Boeing: Production on Schedule Despite Dreamliner Issue

Boeing 787 Dreamliner Airplane

Despite the issues surrounding Dreamliner planes earlier in the year, Boeing (NYSE:BA) says its focus on damage control did not thwart its production efforts. The company performed several years’ worth of work in just a few months, but the company plans to continue churning out commercial aircraft at expected rates, according to the division’s chief executive.

Boeing’s 787 Dreamliner planes were grounded worldwide following issues with lithium batteries inside the aircraft. Several had caught fire and the entire fleet was subsequently ruled unsafe for air travel. The company responded by grinding through three years of work in as many months, according to a Reuters report. Ray Conner, who is the chief executive of Boeing Commercial Airplanes, told reporters in advance of the Paris Air Show that the work put into a fix for the batteries did not distract the company from other production efforts and all is proceeding according to schedule.

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Boeing will still deliver the expected amount of 787 jets for the remainder of the year, though it is unclear whether the company will raise its production estimate later. The company is drawing attention at the start of the Paris Air Show for the introduction of a larger version of the Dreamliner. Reuters reports say 100 orders for the new Dreamliner have already been placed, a lot that would amount to $30 billion in sales.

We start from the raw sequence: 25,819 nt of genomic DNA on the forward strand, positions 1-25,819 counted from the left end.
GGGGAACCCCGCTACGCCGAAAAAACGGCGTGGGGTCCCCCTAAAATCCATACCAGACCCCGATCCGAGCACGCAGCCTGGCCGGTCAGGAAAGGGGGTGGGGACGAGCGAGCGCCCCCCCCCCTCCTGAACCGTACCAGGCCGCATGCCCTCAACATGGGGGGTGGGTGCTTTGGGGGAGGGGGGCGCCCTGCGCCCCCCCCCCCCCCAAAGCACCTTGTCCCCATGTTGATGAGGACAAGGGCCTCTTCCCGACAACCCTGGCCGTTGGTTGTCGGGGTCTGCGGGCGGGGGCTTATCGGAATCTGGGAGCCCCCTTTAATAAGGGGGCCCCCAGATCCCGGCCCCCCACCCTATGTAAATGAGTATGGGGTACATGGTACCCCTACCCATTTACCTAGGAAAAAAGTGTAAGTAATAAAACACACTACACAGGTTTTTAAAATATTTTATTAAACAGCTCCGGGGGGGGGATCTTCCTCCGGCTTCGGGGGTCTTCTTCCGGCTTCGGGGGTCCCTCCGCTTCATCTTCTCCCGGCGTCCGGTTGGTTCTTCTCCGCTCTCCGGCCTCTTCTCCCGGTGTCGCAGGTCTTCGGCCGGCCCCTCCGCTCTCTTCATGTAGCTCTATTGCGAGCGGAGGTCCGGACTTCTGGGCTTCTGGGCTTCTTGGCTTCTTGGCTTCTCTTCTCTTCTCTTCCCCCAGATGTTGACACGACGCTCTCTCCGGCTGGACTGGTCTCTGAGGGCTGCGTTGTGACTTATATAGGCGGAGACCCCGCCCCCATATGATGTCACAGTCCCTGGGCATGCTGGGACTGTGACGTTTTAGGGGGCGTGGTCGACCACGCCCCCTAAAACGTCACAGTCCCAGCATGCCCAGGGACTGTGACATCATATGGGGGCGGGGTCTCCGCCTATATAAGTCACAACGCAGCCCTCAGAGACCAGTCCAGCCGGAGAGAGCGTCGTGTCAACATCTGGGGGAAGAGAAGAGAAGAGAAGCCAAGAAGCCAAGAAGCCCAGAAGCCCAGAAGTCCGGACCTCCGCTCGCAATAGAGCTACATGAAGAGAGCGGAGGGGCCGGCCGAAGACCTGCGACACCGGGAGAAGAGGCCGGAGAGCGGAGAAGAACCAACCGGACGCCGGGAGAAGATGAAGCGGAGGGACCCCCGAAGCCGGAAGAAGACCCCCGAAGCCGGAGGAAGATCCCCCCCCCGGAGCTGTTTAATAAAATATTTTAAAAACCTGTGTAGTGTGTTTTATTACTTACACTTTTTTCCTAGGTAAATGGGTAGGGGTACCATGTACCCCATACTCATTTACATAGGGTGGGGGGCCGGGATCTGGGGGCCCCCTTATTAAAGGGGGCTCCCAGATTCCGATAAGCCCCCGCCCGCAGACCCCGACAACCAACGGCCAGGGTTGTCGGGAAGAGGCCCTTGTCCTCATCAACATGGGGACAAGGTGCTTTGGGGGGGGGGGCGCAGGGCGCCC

Boeing representatives were on Capitol Hill this week to testify on the safety overhaul for its Dreamliner planes. Because of the system in place, FAA regulators have employees of the airplane manufacturer in effect endorse their own planes as safe for the skies. The FAA says the process is time-tested and, in the case of the lithium battery fix, over 7,000 hours were spent working with Boeing on the solution.

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While Boeing did compensate some airlines for the time its Dreamliner planes spent on the ground, the company focused most of its energy on a rapid reinstatement of the aircraft. Boeing’s Conner also noted that competition from Airbus was forcing his company to continue cutting production costs.

“We’re going to fight,” Conner told the media, in response to questions about the rivalry. Airbus had a maiden voyage of its A350 planes on Friday, setting the tone for an interesting Paris Air Show.

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